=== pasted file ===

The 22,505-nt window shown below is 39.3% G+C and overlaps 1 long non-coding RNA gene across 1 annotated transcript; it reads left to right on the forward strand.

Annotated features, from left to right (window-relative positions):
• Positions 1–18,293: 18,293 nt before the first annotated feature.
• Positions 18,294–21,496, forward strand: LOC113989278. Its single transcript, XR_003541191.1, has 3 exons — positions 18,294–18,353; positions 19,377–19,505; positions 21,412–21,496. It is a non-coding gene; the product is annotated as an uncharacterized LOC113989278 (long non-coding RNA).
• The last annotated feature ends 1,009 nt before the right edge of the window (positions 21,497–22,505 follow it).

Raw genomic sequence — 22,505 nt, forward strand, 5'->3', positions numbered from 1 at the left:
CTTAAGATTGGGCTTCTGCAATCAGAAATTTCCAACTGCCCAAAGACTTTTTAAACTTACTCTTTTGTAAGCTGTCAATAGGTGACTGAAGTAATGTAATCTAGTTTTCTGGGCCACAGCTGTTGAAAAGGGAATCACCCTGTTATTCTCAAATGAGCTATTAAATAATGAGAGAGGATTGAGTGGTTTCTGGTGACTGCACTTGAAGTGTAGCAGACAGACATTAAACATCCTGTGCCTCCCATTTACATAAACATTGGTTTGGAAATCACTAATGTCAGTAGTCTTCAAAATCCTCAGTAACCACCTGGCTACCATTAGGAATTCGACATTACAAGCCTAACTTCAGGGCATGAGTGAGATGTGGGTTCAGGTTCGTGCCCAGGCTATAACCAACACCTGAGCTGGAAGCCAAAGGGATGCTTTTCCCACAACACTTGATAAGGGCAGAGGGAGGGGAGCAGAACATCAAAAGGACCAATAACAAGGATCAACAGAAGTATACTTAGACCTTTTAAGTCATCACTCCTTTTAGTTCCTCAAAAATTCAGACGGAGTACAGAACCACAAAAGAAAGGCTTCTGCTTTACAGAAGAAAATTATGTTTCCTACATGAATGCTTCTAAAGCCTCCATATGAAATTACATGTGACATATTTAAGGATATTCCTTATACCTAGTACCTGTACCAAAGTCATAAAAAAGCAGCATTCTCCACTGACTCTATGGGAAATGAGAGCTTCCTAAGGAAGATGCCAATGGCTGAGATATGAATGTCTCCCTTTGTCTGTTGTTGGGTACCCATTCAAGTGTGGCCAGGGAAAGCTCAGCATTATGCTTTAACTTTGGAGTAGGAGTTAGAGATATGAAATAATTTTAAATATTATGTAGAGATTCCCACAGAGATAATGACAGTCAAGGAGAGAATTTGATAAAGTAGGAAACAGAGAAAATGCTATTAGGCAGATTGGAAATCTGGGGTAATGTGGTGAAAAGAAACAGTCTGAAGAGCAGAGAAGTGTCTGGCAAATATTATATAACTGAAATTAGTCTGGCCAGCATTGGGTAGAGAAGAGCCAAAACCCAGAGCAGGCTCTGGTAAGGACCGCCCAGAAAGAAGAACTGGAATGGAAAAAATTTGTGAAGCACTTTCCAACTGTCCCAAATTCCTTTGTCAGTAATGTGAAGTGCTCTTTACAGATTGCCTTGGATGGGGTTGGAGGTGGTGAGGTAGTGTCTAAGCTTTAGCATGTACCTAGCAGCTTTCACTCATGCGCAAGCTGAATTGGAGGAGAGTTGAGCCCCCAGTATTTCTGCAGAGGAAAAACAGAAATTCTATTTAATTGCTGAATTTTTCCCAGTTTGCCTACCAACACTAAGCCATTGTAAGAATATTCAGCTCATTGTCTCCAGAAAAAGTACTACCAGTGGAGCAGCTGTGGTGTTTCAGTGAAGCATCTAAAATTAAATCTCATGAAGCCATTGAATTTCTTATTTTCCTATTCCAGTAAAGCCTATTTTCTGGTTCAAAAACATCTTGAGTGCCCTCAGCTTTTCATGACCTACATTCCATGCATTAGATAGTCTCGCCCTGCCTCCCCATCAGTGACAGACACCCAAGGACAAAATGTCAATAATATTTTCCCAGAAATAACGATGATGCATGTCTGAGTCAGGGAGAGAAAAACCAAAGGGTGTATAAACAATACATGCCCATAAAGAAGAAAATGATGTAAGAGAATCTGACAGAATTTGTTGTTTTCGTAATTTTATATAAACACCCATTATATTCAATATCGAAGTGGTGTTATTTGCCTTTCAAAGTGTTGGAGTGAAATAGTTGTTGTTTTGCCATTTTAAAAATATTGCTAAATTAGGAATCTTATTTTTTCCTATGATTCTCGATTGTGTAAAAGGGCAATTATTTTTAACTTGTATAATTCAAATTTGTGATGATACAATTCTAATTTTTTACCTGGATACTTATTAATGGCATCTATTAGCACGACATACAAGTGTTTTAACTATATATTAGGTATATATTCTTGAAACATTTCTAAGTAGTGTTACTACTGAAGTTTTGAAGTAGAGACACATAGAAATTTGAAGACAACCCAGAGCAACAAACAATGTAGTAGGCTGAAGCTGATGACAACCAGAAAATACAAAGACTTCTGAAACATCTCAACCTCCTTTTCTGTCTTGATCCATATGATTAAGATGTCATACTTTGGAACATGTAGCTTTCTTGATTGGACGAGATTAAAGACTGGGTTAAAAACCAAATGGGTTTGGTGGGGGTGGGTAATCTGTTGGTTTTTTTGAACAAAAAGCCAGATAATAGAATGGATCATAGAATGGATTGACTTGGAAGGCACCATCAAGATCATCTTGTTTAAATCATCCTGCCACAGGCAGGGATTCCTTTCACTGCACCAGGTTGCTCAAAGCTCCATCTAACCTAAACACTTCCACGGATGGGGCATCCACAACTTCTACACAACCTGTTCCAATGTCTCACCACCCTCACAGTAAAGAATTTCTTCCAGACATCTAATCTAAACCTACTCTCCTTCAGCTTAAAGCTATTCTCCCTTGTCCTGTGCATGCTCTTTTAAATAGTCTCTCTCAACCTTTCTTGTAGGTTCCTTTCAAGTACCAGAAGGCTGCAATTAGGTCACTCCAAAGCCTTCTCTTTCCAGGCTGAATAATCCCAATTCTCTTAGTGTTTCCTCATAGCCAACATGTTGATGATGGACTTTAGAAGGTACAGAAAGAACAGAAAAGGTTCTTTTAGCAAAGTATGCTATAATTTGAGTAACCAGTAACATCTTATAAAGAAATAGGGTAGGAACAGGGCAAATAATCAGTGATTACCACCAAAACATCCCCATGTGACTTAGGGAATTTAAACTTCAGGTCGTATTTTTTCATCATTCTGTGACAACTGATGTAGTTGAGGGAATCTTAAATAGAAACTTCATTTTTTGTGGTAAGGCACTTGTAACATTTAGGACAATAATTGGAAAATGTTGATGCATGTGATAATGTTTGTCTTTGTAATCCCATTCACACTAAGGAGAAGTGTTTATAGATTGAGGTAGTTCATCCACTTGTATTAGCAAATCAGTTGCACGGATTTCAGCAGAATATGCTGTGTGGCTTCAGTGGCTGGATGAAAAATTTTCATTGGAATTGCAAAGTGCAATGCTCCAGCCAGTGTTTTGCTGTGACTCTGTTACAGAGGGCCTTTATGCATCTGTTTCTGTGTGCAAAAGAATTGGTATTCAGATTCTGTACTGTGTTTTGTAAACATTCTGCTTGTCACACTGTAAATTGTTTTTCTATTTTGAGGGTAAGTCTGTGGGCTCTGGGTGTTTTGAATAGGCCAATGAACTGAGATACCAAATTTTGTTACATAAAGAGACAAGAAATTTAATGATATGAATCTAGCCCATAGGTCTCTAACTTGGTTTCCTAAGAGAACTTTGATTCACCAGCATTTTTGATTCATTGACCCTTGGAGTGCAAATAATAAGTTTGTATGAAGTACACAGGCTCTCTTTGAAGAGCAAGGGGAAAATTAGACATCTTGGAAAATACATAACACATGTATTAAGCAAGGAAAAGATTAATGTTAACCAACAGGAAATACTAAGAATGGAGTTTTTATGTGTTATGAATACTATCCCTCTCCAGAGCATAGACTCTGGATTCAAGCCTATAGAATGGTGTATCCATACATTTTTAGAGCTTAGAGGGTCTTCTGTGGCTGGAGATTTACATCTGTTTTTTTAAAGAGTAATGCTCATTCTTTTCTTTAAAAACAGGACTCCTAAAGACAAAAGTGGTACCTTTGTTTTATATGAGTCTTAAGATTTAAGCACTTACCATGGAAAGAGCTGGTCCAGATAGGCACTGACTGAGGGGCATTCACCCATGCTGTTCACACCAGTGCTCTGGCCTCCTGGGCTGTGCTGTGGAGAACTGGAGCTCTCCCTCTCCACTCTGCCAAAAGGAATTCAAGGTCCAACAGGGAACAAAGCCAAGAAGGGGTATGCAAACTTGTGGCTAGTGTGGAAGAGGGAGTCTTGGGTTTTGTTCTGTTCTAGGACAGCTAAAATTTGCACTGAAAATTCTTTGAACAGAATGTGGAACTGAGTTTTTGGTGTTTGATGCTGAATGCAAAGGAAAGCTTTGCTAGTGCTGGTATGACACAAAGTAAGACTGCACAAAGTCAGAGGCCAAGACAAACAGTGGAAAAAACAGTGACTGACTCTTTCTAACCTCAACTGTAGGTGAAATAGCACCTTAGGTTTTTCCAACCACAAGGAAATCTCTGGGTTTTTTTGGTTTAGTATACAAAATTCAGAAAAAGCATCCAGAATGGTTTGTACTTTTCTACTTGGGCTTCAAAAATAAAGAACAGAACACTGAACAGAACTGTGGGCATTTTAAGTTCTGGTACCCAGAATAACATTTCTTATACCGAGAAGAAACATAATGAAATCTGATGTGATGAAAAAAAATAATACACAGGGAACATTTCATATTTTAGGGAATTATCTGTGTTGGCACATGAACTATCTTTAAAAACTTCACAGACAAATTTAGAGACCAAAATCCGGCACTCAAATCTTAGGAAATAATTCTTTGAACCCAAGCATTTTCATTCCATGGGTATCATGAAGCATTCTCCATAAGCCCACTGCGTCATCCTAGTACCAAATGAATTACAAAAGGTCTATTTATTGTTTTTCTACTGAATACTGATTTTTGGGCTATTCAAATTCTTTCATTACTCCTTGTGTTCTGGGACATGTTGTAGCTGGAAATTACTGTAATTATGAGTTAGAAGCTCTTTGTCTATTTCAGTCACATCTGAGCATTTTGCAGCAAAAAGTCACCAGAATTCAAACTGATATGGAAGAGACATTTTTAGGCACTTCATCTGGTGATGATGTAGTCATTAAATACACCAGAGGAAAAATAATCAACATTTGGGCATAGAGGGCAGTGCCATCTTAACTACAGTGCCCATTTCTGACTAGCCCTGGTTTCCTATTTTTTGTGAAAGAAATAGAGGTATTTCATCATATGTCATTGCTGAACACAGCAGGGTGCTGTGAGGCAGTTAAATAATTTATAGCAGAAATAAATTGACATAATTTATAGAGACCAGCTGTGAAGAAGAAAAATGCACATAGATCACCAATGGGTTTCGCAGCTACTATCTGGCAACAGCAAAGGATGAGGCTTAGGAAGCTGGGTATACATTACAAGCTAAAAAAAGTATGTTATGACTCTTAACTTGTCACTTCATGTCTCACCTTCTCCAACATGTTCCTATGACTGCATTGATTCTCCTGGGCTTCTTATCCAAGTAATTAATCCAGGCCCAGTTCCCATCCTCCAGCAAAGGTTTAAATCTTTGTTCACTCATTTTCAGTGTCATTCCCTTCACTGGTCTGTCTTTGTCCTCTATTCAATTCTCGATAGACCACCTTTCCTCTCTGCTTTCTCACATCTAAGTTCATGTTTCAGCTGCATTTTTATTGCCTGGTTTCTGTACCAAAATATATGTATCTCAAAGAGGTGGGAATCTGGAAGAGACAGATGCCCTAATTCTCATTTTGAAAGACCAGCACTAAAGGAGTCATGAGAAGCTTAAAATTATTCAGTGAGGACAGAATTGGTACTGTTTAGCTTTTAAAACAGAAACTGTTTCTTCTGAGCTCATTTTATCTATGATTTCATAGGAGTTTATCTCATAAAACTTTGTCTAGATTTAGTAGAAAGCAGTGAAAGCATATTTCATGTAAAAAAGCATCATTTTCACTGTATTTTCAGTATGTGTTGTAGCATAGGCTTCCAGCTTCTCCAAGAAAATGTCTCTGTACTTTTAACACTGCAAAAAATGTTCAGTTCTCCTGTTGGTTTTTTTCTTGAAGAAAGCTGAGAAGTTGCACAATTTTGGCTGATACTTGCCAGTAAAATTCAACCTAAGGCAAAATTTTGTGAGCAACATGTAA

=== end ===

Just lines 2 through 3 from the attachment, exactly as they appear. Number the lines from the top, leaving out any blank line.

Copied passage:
Annotated features, from left to right (window-relative positions):
• Positions 1–18,293: 18,293 nt before the first annotated feature.